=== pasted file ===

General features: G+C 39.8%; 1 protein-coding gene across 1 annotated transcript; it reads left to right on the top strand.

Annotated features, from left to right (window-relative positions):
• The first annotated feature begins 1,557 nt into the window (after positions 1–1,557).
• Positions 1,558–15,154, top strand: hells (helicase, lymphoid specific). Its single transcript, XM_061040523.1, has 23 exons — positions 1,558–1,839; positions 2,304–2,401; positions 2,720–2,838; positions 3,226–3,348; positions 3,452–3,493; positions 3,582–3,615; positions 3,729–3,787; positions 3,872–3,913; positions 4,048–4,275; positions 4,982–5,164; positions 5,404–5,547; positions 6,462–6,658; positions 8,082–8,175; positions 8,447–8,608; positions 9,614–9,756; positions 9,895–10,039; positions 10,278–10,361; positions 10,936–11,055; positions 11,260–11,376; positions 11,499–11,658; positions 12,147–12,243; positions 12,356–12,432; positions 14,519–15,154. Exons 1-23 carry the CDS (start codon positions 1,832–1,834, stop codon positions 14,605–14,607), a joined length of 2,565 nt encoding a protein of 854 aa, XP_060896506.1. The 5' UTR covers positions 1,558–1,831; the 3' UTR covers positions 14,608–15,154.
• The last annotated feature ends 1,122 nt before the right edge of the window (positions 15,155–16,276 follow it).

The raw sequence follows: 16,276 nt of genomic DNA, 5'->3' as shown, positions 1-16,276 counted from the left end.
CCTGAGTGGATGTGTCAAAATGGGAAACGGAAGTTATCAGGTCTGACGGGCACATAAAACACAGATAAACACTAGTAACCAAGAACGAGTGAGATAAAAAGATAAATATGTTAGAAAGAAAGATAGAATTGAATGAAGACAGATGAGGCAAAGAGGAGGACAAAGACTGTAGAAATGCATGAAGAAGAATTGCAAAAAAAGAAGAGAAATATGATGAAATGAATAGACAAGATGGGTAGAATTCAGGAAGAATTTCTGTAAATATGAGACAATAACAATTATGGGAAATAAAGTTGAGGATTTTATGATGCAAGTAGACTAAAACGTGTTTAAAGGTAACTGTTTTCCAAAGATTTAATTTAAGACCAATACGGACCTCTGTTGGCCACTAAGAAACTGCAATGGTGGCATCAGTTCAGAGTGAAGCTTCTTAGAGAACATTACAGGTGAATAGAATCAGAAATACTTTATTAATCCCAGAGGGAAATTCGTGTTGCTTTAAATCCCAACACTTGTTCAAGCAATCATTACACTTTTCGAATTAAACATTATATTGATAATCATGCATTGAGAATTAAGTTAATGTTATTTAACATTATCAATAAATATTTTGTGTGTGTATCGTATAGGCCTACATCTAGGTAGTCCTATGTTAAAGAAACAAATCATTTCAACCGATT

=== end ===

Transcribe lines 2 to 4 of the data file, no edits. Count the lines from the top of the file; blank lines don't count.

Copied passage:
Annotated features, from left to right (window-relative positions):
• The first annotated feature begins 1,557 nt into the window (after positions 1–1,557).
• Positions 1,558–15,154, top strand: hells (helicase, lymphoid specific). Its single transcript, XM_061040523.1, has 23 exons — positions 1,558–1,839; positions 2,304–2,401; positions 2,720–2,838; positions 3,226–3,348; positions 3,452–3,493; positions 3,582–3,615; positions 3,729–3,787; positions 3,872–3,913; positions 4,048–4,275; positions 4,982–5,164; positions 5,404–5,547; positions 6,462–6,658; positions 8,082–8,175; positions 8,447–8,608; positions 9,614–9,756; positions 9,895–10,039; positions 10,278–10,361; positions 10,936–11,055; positions 11,260–11,376; positions 11,499–11,658; positions 12,147–12,243; positions 12,356–12,432; positions 14,519–15,154. Exons 1-23 carry the CDS (start codon positions 1,832–1,834, stop codon positions 14,605–14,607), a joined length of 2,565 nt encoding a protein of 854 aa, XP_060896506.1. The 5' UTR covers positions 1,558–1,831; the 3' UTR covers positions 14,608–15,154.